Here’s what the Asian billionaires struggling to conquer the beautiful game did wrong

Obsession
Business of Sport
Obsession
Business of Sport

It seems there is a new member of the club of Asian owners of European soccer teams. Wang Jianlin, the richest man in China, is poised to spend €40 million ($46.4 million) to buy 20% of the current Spanish champion, Atletico Madrid.

Wang Jianlin, chairman of Wanda commercial properties, attends a ceremony during the debut of the company at the Hong Kong Stock Exchange December 23, 2014. Shares in Chinese real estate developer Dalian Wanda Commercial Properties Co Ltd are set for a flat trading debut in Hong Kong on Tuesday as concerns about debt and a high valuation offset optimism over a rebound in China's property market.       REUTERS/Tyrone Siu         (CHINA - Tags: BUSINESS REAL ESTATE CONSTRUCTION HEADSHOT) - RTR4J0K8
European soccer’s latest Asian owner. (Reuters/Tyrone Siu)

Wang will join the board and invest an additional €45 million—which will help Atletico in its quest to repeat its feat from last season, when it won the title for the first time in 18 years and became the first team in a decade to push the duopoly of Real Madrid and Barcelona off the summit of La Liga.

But Asian owners of soccer teams don’t have the best record in the world’s favorite sport. As Wang tries to pull off the success in soccer that he has had in property and retail, Quartz has put together some cautionary tales for him.

Vincent Tan, Cardiff City

The Malaysian businessman is perhaps the most entertaining owner in world soccer. For example, in 2010, Tan bought the Welsh club—nicknamed the Bluebirds—and promptly changed the club color to red, outraging the fans.

After winning promotion to the Premier League, he fired his head of recruitment and replaced him with a 23-year-old Kazakh intern who is friends with Tan’s son. He later fired his manager—for good reason, it turned out—and the club was knocked back down a division last year.

But his relationship with the fans may have begun to turn a corner—Tan recently decided to restore the color of the team’s kit to blue.

Tony Fernandes, Queens Park Rangers

Another Malaysian, Fernandez has more than soccer to worry about at the minute—his AirAsia low-cost airline is still coping with its first-ever crash. He bought the West London club QPR in 2011, and 46 players were since bought or loaned. At one point he was paying the highest amount in agents fees in the league, but none of those players were able to stop the club getting relegated out of the Premier League.

“I’m not cynical or bitter in any way,” he told The Guardian. “Life’s too short, you get ripped off, but if you hold a grudge it’s going to affect you.” QPR is now back in Premier League—but second-last in the table, and back in a relegation scrap.

Erick Thohir, Inter Milan

The Indonesian businessman bought the Italian giant back in 2013 and hasn’t spent much to improve the team, which won the European Cup as recently as 2006. The club has been good at balancing the books—but that hasn’t led to much success on the pitch.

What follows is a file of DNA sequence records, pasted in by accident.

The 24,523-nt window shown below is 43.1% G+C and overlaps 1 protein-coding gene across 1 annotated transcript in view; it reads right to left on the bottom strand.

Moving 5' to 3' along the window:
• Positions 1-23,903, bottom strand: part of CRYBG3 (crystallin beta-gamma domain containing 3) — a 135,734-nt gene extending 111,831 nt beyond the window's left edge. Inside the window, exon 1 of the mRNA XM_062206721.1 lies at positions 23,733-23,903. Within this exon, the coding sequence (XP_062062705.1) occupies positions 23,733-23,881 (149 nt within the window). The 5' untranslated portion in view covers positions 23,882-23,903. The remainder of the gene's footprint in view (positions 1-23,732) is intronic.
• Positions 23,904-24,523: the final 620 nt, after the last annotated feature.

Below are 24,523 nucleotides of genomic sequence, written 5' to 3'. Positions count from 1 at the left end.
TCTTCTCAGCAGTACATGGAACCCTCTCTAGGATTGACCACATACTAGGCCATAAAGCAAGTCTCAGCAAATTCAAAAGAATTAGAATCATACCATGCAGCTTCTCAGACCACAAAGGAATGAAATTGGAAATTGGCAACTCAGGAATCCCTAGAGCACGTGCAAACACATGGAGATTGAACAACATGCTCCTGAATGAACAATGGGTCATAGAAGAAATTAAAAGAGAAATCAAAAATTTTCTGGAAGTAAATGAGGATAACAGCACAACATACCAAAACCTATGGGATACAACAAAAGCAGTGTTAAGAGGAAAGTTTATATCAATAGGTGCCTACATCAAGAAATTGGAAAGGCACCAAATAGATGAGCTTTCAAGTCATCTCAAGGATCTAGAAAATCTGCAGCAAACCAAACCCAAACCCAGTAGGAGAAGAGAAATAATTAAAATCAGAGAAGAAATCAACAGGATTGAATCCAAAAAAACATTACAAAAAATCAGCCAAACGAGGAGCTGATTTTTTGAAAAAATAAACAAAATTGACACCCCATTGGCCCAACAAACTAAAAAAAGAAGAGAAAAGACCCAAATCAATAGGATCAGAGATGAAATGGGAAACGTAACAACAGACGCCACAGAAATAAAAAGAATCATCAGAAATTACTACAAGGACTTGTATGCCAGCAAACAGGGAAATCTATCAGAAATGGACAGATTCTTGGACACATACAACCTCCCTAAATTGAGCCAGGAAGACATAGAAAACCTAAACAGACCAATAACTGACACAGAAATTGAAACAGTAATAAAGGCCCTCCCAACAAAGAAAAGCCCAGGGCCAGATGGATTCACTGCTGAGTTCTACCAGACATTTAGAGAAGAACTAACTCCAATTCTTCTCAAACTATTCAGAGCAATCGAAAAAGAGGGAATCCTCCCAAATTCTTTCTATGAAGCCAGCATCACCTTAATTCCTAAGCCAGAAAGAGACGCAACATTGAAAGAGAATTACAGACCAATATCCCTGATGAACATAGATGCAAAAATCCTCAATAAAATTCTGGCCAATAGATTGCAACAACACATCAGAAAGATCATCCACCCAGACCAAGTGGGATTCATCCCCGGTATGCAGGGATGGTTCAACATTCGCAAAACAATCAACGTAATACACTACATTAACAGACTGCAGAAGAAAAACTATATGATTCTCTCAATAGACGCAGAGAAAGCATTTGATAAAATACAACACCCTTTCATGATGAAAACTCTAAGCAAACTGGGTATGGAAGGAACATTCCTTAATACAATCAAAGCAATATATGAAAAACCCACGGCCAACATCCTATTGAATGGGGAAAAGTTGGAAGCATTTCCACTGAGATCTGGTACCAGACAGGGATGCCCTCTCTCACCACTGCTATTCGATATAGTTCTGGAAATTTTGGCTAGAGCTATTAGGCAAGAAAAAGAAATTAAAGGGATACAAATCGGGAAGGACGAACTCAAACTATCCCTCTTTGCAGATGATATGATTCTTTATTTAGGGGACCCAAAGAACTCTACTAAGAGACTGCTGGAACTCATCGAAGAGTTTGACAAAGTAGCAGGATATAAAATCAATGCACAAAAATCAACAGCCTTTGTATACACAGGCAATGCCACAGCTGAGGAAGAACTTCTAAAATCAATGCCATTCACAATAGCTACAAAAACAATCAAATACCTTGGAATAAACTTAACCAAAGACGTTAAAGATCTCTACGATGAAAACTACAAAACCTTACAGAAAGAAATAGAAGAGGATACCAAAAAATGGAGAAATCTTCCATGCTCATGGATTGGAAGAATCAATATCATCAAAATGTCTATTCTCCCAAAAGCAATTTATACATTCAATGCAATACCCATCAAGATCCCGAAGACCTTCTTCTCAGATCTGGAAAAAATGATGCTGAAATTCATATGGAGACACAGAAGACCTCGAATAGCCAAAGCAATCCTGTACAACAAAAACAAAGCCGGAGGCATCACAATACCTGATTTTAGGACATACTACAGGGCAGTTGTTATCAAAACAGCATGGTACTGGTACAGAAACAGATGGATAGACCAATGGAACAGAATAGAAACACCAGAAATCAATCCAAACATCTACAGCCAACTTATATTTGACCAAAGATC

“I get the feeling Thohir doesn’t want to spend money,” one Inter legend has said.

Venky’s, Blackburn Rovers

The owners of the Indian poultry firm Venky’s—Anuradha Desai, Venkatesh Rao and Balaji Rao—bought the club in 2010 and it has been a disaster ever since. They fired the respected manager and replaced him with his inexperienced assistant, who was hated by the fans, and the team was relegated in 2012.

The club has more than £30 million in debts and has had multiple managers—problems that the Venky’s team seems to have taken on board. The owners apologized at the end of last season: “We are deeply sorry we haven’t, so far, been able to bring the success we all desire for Rovers.”

Carson Yeung, Birmingham City

The Hong Kong businessman took over the club in 2009 and the club was relegated from the Premier League in the same year. Yeung has bigger things to worry about: He was convicted of money laundering last year and jailed for six years.

He resigned in February 2014 as president of Birmingham City, but remains the majority shareholder of the club. Birmingham’s parent company is under investigation, accused of various murky doings by the financial regulators and the English Football League. At issue is who actually owns the club and if they’re fit to own it.

A more inspiring example for Wang

On the other hand, the many Arab owners of soccer teams across Europe seem to be doing much better, using their vast stashes of petro-dollars to build star-studded lineups.

Nowhere is this more clear than Manchester City, which was bought for $330 million in 2008 by a member of the royal family of Abu Dhabi, who went on to spend nearly $1 billion to buy some of the world’s best talent. The club has won the English Premier League twice in three years, as well as multiple other trophies.

And the heir to the Qatari throne purchased Paris Saint-Germain in 2011. The team managed to sign some big players—most notably getting David Beckham to end his career there—and has been French champion for the past two seasons.

The lesson to be gleaned from these Arab owners, for China’s richest man? To succeed in soccer, you’re going to need to spend money. Lots of money.

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